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Slowly the Muddy Pool Has Become A River

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As characteristic of us as a people, we have waited for the muddy pool to become a river, and now our women are running around in desperation with breasts cupped in their palms while our hapless fathers bend over backwards in search of a rather late solution to the national threat the drug called tramadol poses to the health, security and very future of our nation.

Hitherto, we have routinely stood akimbo and watched with an unconcerned glee while our youth waste away their future to the adverse effects of tramadol abuse. The situation has gotten out of hand and reached very dangerous heights before we are waking up from our silly slumber to behave like a fire brigade arriving late to as arson scene.

It has not been a secret that the non-medical use of tramadol has security and health implications linkages and that the abuse of the drug has been linked with the global fight against terrorism and transnational organized crime.

Yet we in Ghana did absolutely nothing of significant value to guard against its abuse in our country. We waited and watched until the abuse of tramadol became a national threat. We are now running around as though there is anything we can do to make a dead horse move.

A recent report by United Nations Office on Drugs and Crime (UNODC) said the threat the non-medical use of tramadol has on West and Central Africa is alarmingly scary.

“The rise of tramadol consumption and trafficking in the region is serious, worrying, and needs to be addressed as soon as possible. We cannot let the situation get any further out of control”, UNODC Regional Representative in West and Central Africa, Mr. Pierre Lapaque.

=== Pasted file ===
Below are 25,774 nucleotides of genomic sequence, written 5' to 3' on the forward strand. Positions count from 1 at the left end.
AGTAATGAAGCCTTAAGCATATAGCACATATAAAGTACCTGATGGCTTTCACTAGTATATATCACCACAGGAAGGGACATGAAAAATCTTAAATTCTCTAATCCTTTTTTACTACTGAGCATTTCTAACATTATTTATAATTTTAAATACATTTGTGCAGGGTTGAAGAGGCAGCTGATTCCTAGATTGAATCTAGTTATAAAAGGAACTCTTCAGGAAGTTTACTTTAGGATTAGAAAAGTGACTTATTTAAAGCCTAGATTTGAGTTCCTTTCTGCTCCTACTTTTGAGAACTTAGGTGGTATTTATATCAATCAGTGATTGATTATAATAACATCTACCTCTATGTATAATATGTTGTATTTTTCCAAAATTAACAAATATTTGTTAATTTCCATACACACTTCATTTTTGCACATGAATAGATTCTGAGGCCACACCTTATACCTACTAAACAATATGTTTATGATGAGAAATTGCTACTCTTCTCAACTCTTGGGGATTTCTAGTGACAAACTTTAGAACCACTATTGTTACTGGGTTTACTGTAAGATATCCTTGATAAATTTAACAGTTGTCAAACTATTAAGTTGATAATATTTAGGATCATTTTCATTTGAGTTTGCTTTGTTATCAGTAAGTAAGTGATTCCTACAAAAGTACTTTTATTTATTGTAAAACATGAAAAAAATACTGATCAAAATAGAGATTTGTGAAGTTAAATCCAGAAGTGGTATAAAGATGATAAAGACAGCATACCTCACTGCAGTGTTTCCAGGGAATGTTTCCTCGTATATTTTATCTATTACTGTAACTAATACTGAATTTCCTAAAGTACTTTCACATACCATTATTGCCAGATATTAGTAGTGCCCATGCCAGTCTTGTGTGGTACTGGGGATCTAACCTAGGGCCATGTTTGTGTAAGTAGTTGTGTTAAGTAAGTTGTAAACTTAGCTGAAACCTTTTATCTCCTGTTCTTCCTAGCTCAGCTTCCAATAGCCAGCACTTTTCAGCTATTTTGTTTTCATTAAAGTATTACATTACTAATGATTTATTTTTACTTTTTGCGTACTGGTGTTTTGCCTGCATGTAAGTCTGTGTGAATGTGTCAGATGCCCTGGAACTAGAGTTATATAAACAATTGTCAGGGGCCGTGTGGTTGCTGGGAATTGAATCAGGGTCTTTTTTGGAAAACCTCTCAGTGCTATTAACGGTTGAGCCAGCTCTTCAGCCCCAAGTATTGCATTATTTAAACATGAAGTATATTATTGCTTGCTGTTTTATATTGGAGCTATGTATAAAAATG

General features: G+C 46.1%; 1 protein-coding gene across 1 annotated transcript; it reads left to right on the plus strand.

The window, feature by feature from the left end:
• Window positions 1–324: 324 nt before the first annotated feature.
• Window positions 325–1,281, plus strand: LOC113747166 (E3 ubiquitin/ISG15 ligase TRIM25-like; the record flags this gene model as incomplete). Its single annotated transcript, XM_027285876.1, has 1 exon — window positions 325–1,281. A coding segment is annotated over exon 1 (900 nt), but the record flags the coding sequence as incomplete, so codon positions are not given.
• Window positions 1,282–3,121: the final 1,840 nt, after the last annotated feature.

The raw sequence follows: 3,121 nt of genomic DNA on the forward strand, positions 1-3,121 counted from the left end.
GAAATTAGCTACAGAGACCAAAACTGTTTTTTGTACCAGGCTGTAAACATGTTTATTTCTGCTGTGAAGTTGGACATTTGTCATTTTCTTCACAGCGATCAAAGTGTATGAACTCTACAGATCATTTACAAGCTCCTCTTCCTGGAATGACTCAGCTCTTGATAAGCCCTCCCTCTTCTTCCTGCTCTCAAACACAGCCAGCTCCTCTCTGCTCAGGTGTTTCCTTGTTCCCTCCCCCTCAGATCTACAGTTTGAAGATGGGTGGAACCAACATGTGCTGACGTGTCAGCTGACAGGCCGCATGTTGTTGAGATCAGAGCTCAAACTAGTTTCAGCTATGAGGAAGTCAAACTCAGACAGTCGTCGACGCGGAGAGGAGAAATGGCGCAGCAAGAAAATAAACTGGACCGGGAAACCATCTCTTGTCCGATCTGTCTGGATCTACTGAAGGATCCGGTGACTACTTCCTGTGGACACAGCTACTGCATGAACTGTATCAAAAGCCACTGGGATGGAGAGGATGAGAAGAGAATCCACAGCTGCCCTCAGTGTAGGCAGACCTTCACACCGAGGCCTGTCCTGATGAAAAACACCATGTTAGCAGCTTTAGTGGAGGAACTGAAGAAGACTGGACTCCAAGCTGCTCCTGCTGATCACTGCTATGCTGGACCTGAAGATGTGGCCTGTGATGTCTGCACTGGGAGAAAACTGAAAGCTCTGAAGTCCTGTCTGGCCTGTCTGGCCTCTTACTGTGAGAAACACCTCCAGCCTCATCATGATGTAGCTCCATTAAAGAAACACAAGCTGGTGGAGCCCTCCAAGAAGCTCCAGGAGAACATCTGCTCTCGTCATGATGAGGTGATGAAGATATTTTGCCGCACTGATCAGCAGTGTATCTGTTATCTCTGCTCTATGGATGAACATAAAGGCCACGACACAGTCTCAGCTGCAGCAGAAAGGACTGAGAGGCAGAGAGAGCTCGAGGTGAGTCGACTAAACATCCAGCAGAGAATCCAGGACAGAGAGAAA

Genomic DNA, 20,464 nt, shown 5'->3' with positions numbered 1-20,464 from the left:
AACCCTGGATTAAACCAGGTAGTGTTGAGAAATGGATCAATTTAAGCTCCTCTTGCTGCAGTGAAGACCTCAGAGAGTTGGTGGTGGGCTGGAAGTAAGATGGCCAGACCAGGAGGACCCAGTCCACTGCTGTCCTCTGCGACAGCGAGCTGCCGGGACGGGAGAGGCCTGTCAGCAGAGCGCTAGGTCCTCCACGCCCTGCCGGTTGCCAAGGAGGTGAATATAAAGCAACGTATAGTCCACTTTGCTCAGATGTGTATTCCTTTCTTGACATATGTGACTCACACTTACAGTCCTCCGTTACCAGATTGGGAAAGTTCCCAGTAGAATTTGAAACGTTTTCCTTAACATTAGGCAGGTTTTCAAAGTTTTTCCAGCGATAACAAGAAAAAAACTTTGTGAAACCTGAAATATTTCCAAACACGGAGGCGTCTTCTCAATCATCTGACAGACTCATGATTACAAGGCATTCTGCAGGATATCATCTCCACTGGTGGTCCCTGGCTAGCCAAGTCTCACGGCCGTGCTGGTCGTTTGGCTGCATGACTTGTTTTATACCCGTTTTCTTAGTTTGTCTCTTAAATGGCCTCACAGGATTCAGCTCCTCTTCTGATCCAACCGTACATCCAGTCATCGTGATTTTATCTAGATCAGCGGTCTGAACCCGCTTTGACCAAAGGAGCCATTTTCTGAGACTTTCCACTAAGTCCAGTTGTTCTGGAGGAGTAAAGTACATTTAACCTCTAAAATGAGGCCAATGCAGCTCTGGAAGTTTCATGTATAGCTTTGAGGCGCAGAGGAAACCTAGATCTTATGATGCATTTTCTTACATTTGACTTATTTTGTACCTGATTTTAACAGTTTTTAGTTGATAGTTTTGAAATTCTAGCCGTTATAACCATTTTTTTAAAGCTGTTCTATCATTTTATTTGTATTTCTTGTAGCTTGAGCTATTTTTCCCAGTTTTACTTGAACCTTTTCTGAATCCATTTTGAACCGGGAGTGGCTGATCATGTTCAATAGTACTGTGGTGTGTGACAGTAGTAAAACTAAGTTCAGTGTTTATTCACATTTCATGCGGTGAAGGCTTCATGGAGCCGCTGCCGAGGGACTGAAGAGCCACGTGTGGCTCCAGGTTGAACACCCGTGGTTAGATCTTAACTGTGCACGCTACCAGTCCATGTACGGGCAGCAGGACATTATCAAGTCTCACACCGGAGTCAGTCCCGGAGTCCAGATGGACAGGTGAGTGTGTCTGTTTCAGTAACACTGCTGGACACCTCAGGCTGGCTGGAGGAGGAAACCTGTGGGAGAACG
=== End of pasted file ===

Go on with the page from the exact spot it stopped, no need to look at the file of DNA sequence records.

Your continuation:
The UNODC report disclosed “tramadol is regularly found in the pockets of suspects arrested for terrorism in the Sahel, or who have committed suicidal attacks. This raises the question of who provides the tablets to fighters from Boko Haram and Al Qaeda, including young boys and girls, preparing to commit suicide bombings”.

We knew all this as a country. We were aware that tramadol tablets were commonly found in the possession of criminals yet we have watched and allowed the free sale on the drug in the open market and in every corner, drugs are sold.

We have watched as young teens buy the drug from pharmacy shops although they have no prescription for it.

We have watched the youth get addicted and become daredevils with no fear and feeling for humanity when they use it and embark on robberies, yet we continue to watch the drug sell like hot cakes in the open market.

This is wrong and an indictment on us all. We need a collective and concerted effort to regulate the sale of the drug. We need to consider the situation as the national security threat it is. We need to face reality.

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